Bringing up the house: groundbreaking for new US homes sped up in December to its fastest pace in over four years, according to the Commerce Department.
Housing starts increased 12.1 percent last month to an annual rate of 954,000, up from 851,000 in November. Construction of single-homes rose 8.1 percent in December, whereas work on multifamily homes, a more volatile portion of the market, shot up 20.3 percent, Commerce Department figures show.
For all of 2012, groundbreaking commenced on 780,000 houses, compared to 608,800 in 2011.
Homebuilder confidence was at its highest level into January since April 2006, the National Association of Home Builders/Wells Fargo reported Wednesday.
Building permits, an indicator for future construction, increased less than starts, suggesting that construction got a boost from unusually warm weather — last month logged the second-warmest December in US records as of 1958, according to the National Oceanic and Atmospheric Administration.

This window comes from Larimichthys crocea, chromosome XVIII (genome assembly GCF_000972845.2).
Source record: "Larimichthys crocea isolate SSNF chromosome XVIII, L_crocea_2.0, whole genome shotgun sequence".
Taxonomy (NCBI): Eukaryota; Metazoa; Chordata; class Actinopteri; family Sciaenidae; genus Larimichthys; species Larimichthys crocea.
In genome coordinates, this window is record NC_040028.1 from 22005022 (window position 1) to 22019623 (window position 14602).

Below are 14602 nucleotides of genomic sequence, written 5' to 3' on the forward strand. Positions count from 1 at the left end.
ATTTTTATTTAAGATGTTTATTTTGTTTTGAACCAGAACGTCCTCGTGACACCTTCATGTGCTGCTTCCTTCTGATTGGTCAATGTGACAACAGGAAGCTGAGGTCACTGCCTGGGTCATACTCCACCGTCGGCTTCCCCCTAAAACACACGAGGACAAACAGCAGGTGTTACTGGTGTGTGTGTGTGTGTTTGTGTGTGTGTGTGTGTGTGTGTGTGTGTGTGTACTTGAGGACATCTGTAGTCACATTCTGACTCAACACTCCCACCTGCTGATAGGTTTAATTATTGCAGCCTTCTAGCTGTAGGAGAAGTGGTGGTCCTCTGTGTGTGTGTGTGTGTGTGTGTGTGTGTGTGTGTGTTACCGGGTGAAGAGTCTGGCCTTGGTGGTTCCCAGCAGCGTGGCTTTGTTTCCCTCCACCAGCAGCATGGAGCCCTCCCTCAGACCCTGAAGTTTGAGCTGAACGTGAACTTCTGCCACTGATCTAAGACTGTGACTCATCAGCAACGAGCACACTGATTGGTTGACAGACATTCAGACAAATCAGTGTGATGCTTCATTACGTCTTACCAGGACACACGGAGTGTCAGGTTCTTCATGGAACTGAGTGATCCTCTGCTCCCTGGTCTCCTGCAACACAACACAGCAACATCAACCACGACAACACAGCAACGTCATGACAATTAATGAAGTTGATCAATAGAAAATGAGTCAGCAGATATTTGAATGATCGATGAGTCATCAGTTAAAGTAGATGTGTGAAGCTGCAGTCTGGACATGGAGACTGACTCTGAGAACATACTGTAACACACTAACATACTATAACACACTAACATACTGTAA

“Starts may have gotten an assist from the unseasonably mild December weather,” JPMorgan Chase & Co. economist Daniel Silver said in a note to clients, Bloomberg reported. “But the housing data had clearly been improving prior to the unusual temperatures and most other housing indicators have remained upbeat lately. Our forecast still looks for solid growth in residential investment throughout 2013, though levels of activity should remain low by historic standards.”